Red Sox' streak snapped vs. Rays, 4-0

191542.jpg

Red Sox' streak snapped vs. Rays, 4-0

By SeanMcAdam
CSNNE.com Red SoxInsider Follow @sean_mcadam
ST. PETERSBURG, Fla -- The Red Sox' mighty offense, which had averaged slightly better than nine runs in the last week and a half, ground to a halt at Tropicana Field, and with it came an end to the team's nine-game winning streak.

The Sox were held to just five hits by James Shields as the Tampa Bay Rays posted a 4-0 shutout. All five of the Boston hits -- three by Adrian Gonzalez -- were singles.

Carl Crawford, returning to Tropicana Field for the first time since leaving the Rays last December, was greeted with a mix of boos and cheers, and went hitless in three plate appearances.

Tim Wakefield pitched well, allowing just four hits over seven innings, but was saddled with his first loss since May 6.

Wakefield threw 119 pitches, the most he's thrown in a single outing since Sept. 18, 2003.

The Rays got a solo homer from Jason Ruggiano for their first run in the fifth and later added a second when, with runners on first and third and one out in the sixth, Jarrod Saltalamacchia was charged with a passed ball as Evan Longoria crossed the plate.

They added two more runs off Tommy Hottovy and Alfredo Aceves in the eighth.

STAR OF THE GAME: James Shields
Shields tossed his third complete-game shutout of the season, limiting the Sox to just five hits all night -- all of them singles.

In so doing, Shields became the first American League pitcher to post three shutouts by mid-June in 17 seasons.

HONRABLE MENTION: Tim Wakefield
Wakefield got absolutely no run support, but deserved a better fate than to be left with the loss.

He limited the Rays to just two runs over seven innings and one of those was unearned, scoring on a passed ball. It was Wakefield's first loss since May 6.

GOAT OF THE GAME: Kevin Youkilis
The Sox were punchless at the plate most of the night, but Youkilis struggled more than most.

In the first, he struck out with runners at first and third. Then, in both the third and sixth, he hit into inning-ending double plays.

In all, Youkilis stranded five baserunners.

TURNING POINT: In the third inning, with runners at first and second, Youkilis hit into an inning-ending double play. After that, the Sox never put a baserunner in scoring position.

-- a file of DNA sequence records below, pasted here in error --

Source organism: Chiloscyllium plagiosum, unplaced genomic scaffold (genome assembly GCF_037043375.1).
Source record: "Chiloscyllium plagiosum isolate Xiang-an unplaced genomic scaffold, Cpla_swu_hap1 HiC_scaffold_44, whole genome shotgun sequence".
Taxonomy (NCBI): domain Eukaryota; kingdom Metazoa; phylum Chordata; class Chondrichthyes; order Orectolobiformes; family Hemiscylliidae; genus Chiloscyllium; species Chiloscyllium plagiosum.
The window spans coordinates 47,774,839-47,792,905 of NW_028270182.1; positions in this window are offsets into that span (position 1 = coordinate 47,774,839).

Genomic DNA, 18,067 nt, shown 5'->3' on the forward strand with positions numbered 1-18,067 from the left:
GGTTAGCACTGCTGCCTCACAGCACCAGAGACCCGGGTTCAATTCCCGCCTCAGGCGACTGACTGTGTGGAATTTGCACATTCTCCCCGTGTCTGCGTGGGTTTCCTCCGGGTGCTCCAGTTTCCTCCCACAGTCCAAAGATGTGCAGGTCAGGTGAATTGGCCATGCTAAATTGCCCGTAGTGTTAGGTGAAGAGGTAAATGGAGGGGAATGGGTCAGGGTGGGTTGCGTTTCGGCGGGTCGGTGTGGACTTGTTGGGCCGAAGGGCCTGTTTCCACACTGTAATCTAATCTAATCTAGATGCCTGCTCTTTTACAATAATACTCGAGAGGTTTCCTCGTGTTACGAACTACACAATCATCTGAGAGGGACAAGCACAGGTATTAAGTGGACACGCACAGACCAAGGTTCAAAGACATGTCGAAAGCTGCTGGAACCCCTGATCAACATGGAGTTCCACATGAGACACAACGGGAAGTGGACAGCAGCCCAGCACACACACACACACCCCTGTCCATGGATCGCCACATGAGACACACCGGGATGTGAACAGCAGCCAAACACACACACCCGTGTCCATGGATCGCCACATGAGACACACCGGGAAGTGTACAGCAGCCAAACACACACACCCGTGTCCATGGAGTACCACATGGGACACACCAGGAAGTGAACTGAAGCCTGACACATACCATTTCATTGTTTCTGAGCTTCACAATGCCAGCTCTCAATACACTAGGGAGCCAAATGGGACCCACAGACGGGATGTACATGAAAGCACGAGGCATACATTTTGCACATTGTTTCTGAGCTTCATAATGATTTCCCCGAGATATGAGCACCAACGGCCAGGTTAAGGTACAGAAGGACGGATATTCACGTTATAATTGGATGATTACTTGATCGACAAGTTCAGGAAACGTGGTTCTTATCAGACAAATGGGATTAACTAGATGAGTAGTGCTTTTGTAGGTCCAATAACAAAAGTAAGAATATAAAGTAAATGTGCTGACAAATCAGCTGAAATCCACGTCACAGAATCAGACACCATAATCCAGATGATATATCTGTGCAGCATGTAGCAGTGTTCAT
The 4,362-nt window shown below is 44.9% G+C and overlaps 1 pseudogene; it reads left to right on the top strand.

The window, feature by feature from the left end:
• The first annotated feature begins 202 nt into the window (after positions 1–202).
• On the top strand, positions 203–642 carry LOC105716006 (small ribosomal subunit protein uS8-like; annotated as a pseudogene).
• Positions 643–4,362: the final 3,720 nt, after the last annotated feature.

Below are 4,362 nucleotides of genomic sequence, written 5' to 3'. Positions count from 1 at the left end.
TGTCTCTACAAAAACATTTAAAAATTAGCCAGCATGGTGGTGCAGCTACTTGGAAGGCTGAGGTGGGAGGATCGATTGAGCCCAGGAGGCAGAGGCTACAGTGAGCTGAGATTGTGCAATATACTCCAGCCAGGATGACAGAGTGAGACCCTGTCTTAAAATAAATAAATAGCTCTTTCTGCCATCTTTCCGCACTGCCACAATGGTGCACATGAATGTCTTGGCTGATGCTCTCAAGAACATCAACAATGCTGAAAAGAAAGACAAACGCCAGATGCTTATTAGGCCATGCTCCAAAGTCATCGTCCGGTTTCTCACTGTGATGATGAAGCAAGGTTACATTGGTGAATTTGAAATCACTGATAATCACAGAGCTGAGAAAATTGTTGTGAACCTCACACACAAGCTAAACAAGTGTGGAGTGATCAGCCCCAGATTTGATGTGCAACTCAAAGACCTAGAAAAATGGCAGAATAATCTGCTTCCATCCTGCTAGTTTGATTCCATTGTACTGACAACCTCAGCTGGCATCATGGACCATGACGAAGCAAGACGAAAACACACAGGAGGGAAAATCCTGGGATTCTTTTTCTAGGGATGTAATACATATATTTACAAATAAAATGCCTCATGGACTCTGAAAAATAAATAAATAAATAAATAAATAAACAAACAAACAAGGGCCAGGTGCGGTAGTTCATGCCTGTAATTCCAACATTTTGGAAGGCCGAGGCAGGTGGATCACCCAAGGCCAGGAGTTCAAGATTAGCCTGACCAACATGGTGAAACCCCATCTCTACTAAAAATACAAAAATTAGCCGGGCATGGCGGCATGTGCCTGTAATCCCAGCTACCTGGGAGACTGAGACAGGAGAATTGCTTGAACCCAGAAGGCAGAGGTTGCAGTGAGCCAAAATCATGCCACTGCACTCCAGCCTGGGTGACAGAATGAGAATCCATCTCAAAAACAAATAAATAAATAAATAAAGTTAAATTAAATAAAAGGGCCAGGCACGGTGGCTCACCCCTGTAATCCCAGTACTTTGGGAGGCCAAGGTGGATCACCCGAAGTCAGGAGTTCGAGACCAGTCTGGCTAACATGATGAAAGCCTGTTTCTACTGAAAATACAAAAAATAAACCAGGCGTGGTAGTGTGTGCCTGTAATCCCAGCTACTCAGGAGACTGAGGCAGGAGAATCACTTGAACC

BY THE NUMBERS: Wakefield threw 119 pitches, the most he's thrown in an outing since Sept. 18, 2003.

QUOTE OF NOTE: "I'm going to try to make tomorrow feel as normal as possible. Today, I can't lie, it didn't feel like a normal day for me.'' -- Carl Crawford after returning to Tropicana Field for the first time since leaving the Rays.

Sean McAdam can be reached at smcadam@comcastsportsnet.com.Follow Sean on Twitter at http:twitter.comsean_mcadam

Red Sox celebration quickly washes away walk-off loss

Red Sox celebration quickly washes away walk-off loss

NEW YORK -- It had the potential to be the most awkward celebration ever.

In the top of the ninth inning at Yankee Stadium, before their game was complete, the Red Sox became American League East champions, by virtue of one other division rival -- Baltimore -- coming back to beat another -- Toronto -- in the ninth inning.

That eliminated the Blue Jays from the division race, and made the Sox division champs.

But that ninth inning reversal of fortune was about to visit the Red Sox, too.

Craig Kimbrel faced four hitters and allowed a single and three straight walks, leading to a run. When, after 28 pitches, he couldn't get an out, he was lifted for Joe Kelly, who recorded one out, then yielded a walk-off grand slam to Mark Teixeira.

The Yankees celebrated wildly on the field, while the Red Sox trudged into the dugout, beset with mixed emotions.

Yes, they had just lost a game that seemed theirs. But they also had accomplished something that had taken 158 games.

What to do?

The Sox decided to drown their temporary sorrows in champagne.

"As soon as we got in here,'' said Jackie Bradley Jr., "we quickly got over it.''

From the top of the eighth until the start of the bottom of the ninth, the Red Sox seemed headed in a conventional celebration.

A two-run, bases-loaded double by Mookie Betts and a wild pitch -- the latter enabling David Ortiz to slide into home and dislodge the ball from former teammate Tommy Layne's glove --- had given the Sox a 3-0 lead.

Koji Uehara worked around a walk to post a scoreless walk and after the top of the ninth, the Sox called on Craig Kimbrel, who had successfully closed out all but two save opportunities all season.

But Kimbrel quickly allowed a leadoff single to Brett Gardner and then began pitching as though he forgot how to throw strikes. Three straight walks resulted in a run in and the bases loaded.

Joe Kelly got an out, but then Teixeira, for the second time this week, produced a game-winning homer in the ninth. On Monday, he had homered in Toronto to turn a Blue Jays win into a loss, and now, here he was again.

It may have been a rather meaningless victory for the Yankees -- who remain barely alive for the wild card -- but it did prevent them the indignity of watching the Red Sox celebrate on their lawn.

Instead, the Sox wore the shame of the walk-off -- at least until they reached their clubhouse, where the partying began in earnest.

It had taken clubhouse attendants less than five minutes to cover the floor and lockers with plastic protective sheets. In a matter of a few more minutes, the air was filled with a mix of beer and bubbly.

President of baseball operations Dave Dombrowski wore a goggles and only socks on his feet.

As the spray reached every inch of the clubhouse, David Ortiz exclaimed: "I'm going to drown in this man.''

Defeat? What defeat?